Being able to cover the daily news within the 3D printing space has enabled me to really appreciate all the good the technology really is responsible for. It has allowed many of us to start new careers, create amazing models, and one day may even be responsible for helping to manufacture our next car or build our next home. The applications that really get me excited, however, are the medical uses. Whether it be 3D printed prosthetic hands for under $50, the promise to one day eliminate organ donor lists through the advent of 3D printed body parts, or, in this recent case, to make one tiny 4-year-old boy feel like the rest of the children his age.

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Kai Sherwood was born with a medical condition known as microtia and atresia. These conditions unfortunately cause children to be born without one of their ears, or a tiny little nub in its place. Similar to the case of another 4-year-old we covered back in February, Kai’s case of “little ear” would impact his life.

Being an orphan from China, Kai was lucky in two ways. First of all, with the number of orphans in China, it was a small miracle that the Sherwood family spotted Kai, and after finding him in July 2013 decided to take a chance on a child who later in life may have health and cosmetic issues to deal with.

“He was found on the side of the road at what the doctors think was 2 days old,” said Hansi Sherwood, Kai’s mother. “He was going to be raised up in the orphanage and just age out of it if he wasn’t adopted.”

Kai and his mother

Kai and his mother

His second stroke of luck came thanks to the incredible technology present in a 3D Systems-manufactured 3D printer, the amazing doctors at Huntsman Cancer Institute in Salt Lake City, Utah, and the J. Willard Marriott Library at the University of Utah.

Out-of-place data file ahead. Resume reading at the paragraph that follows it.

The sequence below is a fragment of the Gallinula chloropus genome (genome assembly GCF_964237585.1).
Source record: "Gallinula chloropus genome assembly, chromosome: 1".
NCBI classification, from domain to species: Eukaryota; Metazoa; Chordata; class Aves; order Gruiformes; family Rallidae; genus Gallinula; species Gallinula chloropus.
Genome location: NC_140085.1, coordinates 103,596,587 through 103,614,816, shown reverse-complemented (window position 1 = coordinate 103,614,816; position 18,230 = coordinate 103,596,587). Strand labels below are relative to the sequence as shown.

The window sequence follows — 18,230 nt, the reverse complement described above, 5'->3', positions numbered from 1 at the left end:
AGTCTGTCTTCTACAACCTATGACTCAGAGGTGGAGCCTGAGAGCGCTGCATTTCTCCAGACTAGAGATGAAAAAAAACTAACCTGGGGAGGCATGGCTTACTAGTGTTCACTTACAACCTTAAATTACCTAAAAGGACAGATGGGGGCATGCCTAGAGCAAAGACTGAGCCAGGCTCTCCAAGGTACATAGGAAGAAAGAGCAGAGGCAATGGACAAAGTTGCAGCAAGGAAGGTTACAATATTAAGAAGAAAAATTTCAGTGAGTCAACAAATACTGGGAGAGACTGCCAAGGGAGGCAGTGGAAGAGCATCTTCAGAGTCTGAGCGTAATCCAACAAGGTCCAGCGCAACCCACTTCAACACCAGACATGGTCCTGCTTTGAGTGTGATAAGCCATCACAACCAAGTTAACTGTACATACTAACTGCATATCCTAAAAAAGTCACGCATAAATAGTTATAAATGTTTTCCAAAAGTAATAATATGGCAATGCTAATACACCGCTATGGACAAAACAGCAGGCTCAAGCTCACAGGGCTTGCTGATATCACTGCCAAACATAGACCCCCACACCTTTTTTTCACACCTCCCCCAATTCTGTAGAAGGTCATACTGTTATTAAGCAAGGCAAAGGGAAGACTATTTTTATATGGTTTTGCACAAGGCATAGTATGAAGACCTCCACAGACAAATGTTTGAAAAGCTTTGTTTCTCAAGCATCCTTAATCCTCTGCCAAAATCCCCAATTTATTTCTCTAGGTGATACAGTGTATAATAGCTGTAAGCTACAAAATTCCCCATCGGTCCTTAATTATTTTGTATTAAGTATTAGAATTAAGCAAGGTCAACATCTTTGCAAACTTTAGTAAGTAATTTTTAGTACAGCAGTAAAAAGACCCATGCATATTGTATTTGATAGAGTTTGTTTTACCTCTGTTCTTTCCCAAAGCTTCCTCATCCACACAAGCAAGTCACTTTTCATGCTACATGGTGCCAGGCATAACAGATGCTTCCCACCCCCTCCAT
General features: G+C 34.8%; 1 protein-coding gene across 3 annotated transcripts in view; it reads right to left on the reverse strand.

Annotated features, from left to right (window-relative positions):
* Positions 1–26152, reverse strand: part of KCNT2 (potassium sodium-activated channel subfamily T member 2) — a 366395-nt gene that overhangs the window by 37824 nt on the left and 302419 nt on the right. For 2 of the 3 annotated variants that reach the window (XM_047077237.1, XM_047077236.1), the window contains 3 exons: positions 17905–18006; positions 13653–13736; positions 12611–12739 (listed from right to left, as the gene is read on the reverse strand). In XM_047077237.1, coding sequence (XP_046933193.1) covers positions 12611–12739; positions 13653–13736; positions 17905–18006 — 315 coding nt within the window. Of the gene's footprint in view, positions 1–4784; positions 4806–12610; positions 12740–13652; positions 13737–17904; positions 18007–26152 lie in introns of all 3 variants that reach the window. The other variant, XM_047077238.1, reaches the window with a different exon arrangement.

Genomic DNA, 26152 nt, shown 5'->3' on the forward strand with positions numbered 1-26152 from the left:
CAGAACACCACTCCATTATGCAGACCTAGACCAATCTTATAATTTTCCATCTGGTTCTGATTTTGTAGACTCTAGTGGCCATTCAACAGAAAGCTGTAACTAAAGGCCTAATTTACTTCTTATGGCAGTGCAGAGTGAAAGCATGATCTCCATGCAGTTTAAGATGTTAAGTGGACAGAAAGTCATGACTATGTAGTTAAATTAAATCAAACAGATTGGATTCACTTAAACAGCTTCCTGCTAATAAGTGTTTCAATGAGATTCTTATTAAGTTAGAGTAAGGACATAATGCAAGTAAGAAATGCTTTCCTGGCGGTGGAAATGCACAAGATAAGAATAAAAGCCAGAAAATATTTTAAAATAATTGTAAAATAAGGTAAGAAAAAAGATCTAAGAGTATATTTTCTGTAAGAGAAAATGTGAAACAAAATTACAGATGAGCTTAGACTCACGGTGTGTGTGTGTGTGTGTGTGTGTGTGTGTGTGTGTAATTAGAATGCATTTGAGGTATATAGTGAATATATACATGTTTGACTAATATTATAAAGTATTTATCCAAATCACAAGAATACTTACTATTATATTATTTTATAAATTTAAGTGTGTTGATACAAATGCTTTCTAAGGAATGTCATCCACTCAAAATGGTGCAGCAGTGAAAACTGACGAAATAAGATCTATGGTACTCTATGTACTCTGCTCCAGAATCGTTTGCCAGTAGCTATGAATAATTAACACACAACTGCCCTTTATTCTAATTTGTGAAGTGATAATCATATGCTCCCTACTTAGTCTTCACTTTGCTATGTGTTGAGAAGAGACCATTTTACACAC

“He is starting to notice he is different from everybody else and people are looking at him. ‘Why does his big brother’s glasses get to sit on his ears and he’s got to wear a band?'” Sherwood stated.

This was unacceptable to Kai’s parents, and they thus reached out for help. They worked with Paul Tanner, an anaplastologist at the Prosthetics Department of the University of Utah’s Huntsman Cancer Institute in Salt Lake City — the same man who worked with 4-year-old Tai Medina to get his new 3D printed prosthetic ear.

Doctors first took highly detailed 3D scans of Kai’s left ear. They then turned those scans into a 3D model which was an exact replica, in shape and size, of his good ear. Next it was time to print the ear out on a powder-based 3D printer that’s housed at the J. Willard Marriott Library. The final 3D print, made up of a binder material as well as a powder, had a similar consistency to plaster. Researchers then used this 3D printed ear as a mold to create a more realistic looking silicone version, and painted it to match Kai’s skin tone perfectly.k4

It was finally time to introduce the ear to Kai and attach it to his head with a special form of medical glue. Incredibly the ear is nearly impossible to recognize as silicone, and has provided Kai, who starts kindergarten in a few months, with lifelong self-assurance which he otherwise would have lacked, and just in time to start formal schooling. As Kai grows, new scans and 3D prints will be required as he outgrows this current ear, but he will no longer have to worry about the little things, like why he has to wear a band around his head to keep his glasses on, or why other children might point at him or laugh.

This is just another incredibly heartwarming application for this amazing technology. Let us know your thoughts on Kai’s story. Discuss in the 3D Printed Ear forum thread on 3DPB.com. Check out the video below of Kai’s story thanks to KSL News Utah.

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